• Lidl is a great place to shop for basics and they have stores across the country, in most towns. You’ll find familiar offerings as well as local fruit and veg and typically Greek produce. Most stores have places where you can park a motorhome too.

Data and SIM Cards in Greece

If you need more than your UK roaming allowance, you can buy a data-only SIM card from a number of Greek providers. There are three main providers, Cosmote, Vodafone, and Wind. The first two offer the best coverage, but Wind tends to have the best deals.

Vodafone has shops in most towns, and you can pop in, with your passport, and find out their offers. We were able to buy a couple of 40GB SIMs for €20 on two occasions. The final shop we visited would not allow us to buy those, and we had to pay €12 for 8GB. Shop around and you may get a better deal at the time but don’t expect data to be cheap.

RELATED POST: An Easy Guide to Motorhome WiFi & Internet

Greek Travel Inspiration & Ideas

Top Greece Motorhome Destinations

Athens

We loved Athens. Undoubtedly, it helped that the sun shone, but this city is vibrant and alive with street culture and dominated by the incredible Acropolis, whatever the weather. Visit the ancient citadel as early as you can in the morning, for the opportunity to take photographs without hordes of people.

Secure places to stay for motorhomes in Athens are limited. We stayed here – a bus parking depot – but they are very accommodating, have good stable electricity and as much water as you need. It was surprisingly quiet at night, although the odd bus does come and go.

We travelled in by scooter but you can get a taxi into the centre of Plaka, the old part of Athens, in around fifteen minutes.

RELATED POST: One Day in Athens – Itinerary, Map, Tips & Guide

Monastiraki Square in Plaka, Athens

Peloponnese

The Peloponnese is the furthest south you can go on the Greek mainland. Connected to the rest of Greece by the magnificent Rio-Antirrio Bridge, which crosses the Gulf of Patras, and a road bridge which crosses the fascinating Corinth Canal, the Peloponnese is technically an island – just a large one!

You could spend months touring around the coast in a campervan – weeks devoted to each of the three fingers to the south wouldn’t go amiss, such is the depth of history and breadth of culture here.

The island is the stuff of legends and many civilisations have called the Peloponnese home, from the ancient Minoans and the riches of the Mycenaean and Byzantine eras to the Ottomans and everything in between, you’ll find it here.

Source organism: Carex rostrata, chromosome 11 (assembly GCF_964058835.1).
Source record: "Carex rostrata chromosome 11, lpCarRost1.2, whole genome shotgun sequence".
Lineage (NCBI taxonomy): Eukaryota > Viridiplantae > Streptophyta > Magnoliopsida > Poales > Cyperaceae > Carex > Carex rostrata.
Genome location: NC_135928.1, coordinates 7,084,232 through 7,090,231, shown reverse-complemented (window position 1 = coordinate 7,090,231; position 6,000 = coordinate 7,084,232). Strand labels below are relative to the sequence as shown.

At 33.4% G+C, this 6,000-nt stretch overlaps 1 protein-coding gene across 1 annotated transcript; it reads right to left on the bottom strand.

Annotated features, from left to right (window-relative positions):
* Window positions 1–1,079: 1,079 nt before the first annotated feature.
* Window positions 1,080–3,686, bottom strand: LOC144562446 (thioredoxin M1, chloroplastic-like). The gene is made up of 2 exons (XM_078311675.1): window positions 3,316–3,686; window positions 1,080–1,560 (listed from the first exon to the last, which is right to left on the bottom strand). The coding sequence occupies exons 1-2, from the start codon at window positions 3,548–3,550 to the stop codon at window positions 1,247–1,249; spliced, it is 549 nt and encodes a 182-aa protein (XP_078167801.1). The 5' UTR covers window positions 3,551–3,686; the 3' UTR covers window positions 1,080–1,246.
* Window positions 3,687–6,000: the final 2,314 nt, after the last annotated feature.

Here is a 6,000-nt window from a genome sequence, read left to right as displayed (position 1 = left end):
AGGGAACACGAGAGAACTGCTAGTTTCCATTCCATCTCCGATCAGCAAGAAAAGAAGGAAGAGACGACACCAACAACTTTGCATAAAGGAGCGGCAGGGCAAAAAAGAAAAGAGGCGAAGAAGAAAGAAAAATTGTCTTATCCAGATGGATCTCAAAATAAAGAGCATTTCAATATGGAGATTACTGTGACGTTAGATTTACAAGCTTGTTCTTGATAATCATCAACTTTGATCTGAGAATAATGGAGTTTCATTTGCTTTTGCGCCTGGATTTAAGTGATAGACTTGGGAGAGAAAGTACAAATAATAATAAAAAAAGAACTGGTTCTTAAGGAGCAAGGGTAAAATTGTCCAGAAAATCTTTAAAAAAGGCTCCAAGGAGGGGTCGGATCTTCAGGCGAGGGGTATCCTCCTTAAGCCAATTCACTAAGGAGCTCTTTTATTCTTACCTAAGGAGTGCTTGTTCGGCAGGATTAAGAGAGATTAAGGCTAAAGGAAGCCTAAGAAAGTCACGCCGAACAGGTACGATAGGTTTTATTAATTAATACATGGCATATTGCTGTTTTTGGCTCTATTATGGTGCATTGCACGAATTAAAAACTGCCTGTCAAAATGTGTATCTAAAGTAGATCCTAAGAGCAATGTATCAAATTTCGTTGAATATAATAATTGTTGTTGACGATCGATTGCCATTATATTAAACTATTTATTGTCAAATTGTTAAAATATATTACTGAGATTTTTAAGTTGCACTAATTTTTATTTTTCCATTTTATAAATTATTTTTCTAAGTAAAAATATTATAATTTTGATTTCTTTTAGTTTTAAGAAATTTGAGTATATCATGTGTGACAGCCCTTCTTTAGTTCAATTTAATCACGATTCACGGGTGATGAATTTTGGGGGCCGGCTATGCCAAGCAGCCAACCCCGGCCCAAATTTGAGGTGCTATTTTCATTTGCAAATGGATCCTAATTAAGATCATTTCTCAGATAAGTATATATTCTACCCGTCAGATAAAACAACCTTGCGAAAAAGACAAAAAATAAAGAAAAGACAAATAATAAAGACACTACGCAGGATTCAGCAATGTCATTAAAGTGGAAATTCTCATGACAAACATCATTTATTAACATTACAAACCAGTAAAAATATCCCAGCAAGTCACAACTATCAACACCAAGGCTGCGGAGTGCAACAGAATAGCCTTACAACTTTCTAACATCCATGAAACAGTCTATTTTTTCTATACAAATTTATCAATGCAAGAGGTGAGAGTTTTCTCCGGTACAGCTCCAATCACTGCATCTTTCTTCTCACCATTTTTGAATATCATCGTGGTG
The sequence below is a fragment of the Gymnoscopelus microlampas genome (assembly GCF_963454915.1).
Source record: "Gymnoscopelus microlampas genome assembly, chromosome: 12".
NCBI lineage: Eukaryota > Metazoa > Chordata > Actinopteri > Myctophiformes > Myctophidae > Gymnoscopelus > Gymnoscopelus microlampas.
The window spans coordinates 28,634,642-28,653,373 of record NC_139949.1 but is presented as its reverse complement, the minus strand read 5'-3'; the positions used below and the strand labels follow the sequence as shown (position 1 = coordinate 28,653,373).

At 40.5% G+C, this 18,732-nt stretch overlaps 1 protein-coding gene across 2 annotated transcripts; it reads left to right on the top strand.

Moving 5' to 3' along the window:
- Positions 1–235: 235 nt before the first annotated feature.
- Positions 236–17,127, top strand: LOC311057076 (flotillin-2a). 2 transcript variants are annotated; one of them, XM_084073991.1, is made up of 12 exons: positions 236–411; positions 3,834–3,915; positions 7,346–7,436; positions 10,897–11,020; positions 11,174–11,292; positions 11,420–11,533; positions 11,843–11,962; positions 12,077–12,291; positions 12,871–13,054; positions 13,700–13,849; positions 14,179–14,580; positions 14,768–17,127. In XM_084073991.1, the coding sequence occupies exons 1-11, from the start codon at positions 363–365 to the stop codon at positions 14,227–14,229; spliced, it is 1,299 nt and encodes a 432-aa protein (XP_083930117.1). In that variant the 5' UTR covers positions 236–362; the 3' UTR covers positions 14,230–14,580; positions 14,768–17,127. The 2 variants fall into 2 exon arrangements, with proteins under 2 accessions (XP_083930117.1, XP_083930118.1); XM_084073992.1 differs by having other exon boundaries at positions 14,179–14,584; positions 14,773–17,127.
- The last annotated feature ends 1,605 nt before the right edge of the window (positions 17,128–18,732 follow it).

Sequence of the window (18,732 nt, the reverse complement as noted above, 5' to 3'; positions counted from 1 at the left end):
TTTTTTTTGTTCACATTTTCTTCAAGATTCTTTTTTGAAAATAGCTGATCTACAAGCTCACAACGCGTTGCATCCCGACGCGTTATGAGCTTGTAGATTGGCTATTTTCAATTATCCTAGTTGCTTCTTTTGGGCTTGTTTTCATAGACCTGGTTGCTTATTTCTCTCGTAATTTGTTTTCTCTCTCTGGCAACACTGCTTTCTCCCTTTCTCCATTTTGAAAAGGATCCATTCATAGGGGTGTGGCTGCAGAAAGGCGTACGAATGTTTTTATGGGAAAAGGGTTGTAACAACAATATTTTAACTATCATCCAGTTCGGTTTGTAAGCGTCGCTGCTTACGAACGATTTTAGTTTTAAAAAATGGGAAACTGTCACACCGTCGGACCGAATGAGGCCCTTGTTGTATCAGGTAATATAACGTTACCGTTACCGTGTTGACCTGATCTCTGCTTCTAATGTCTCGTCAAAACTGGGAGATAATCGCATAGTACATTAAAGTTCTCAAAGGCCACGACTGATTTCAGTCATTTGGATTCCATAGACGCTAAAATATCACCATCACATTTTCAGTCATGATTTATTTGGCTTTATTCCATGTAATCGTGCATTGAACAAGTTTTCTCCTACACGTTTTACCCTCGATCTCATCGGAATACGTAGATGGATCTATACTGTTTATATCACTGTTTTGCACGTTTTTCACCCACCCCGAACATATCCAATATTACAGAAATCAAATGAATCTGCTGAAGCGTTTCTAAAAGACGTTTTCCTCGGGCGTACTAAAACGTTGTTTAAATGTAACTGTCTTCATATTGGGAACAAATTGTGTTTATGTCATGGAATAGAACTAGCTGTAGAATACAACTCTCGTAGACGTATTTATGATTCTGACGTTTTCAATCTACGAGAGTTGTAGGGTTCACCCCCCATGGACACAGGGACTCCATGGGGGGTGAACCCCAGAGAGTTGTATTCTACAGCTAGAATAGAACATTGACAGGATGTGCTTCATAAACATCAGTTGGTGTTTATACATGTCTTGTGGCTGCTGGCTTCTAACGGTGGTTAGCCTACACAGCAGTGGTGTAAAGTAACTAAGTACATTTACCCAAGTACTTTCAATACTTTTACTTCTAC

Highlights of the Pelopponese include the birthplace of the Olympic Games, Ancient Olympia; the tower houses of the Mani, deep in the south of the middle finger; hiking the dramatic Vouraikos Gorge; the breathtaking Langada Pass from Kalamata to Sparta, and the pretty lovers town of Nafplio.

RELATED POST: One Perfect Day in Nafplio: Top Attractions & Hidden Gems

Nafplio, Peloponnese

Central Greece

Central Greece is full of ancient sites, towering mountains, hot springs and Alpine-like valleys. Don’t rush through on the way to elsewhere, but stop and savour the diverse landscape, wonderful hospitality and gastronomic delights.

Ancient Delphi, one of the most important archaeological sites in Greece is here. Delphi was the centre of the ancient Greek world and is now a magical place to visit, surrounded by stunning scenery.

The Meteora region is just as magnificent, with towering rocky outcrops topped with impossibly positioned Byzantine monasteries – although don’t expect it to look like the pictures from beneath!

We also loved the Thermopylae hot springs, where there was also a bloody battle between the Persians and Greeks in 480 BCE, the pretty resorts of Galaxidi and Nafpaktos on the Gulf of Corinth, and the Ambracian Gulf for its slow and peaceful holiday vibe, and perfect position if you’re heading south from Igoumenitsa.

The hot springs at Thermopylae, near Lamia, Central Greece

Northern Greece

Northern Greece stretches across more terrains and cultures then anywhere else in the country and will be on your rite if you’re hreading from Greece to Turkey. The mighty civilisations of the Macedonians, Thracians, Romans, Byzantines, Slavs and Turks have all helped to shape this region.

Here you’ll find lively cities like Thessaloniki and Xanthi, the stunning beaches of the Aegean coast, the mighty Mount Olympus, and one of Europe’s largest canyons, the Vikos Gorge.

Overnight stop in Litochoro, with Mt Olympus watching over us

The Greek Islands

If you want to visit the islands, then you’ll need to do a bit of research to find the best routes, wild camping spots and campsites. We tried but found it quite hard work, especially for out-of-season island visits.

In the end, we found the costs associated with getting there outweighed the being there and stuck to the Greek mainland, which is just as beautiful. As our distant Greek relatives (aunt of my brother-in-law) told us, “you won’t see the real Greece on the islands”.

But, if you do want to experience a Greek island, you can get to Crete from Athens, and to Corfu from Igoumenitsa. Some of the smaller islands do not have ferries large enough for a motorhome, but a campervan may be possible. Use Ferryhopper to check routes and prices.

Lots of car ferries do not run in winter, so if you visit out of season, it will not be possible to visit many of the islands. Ferry fares for motorhomes tend to be quite expensive, so take this into consideration when you’re budgeting.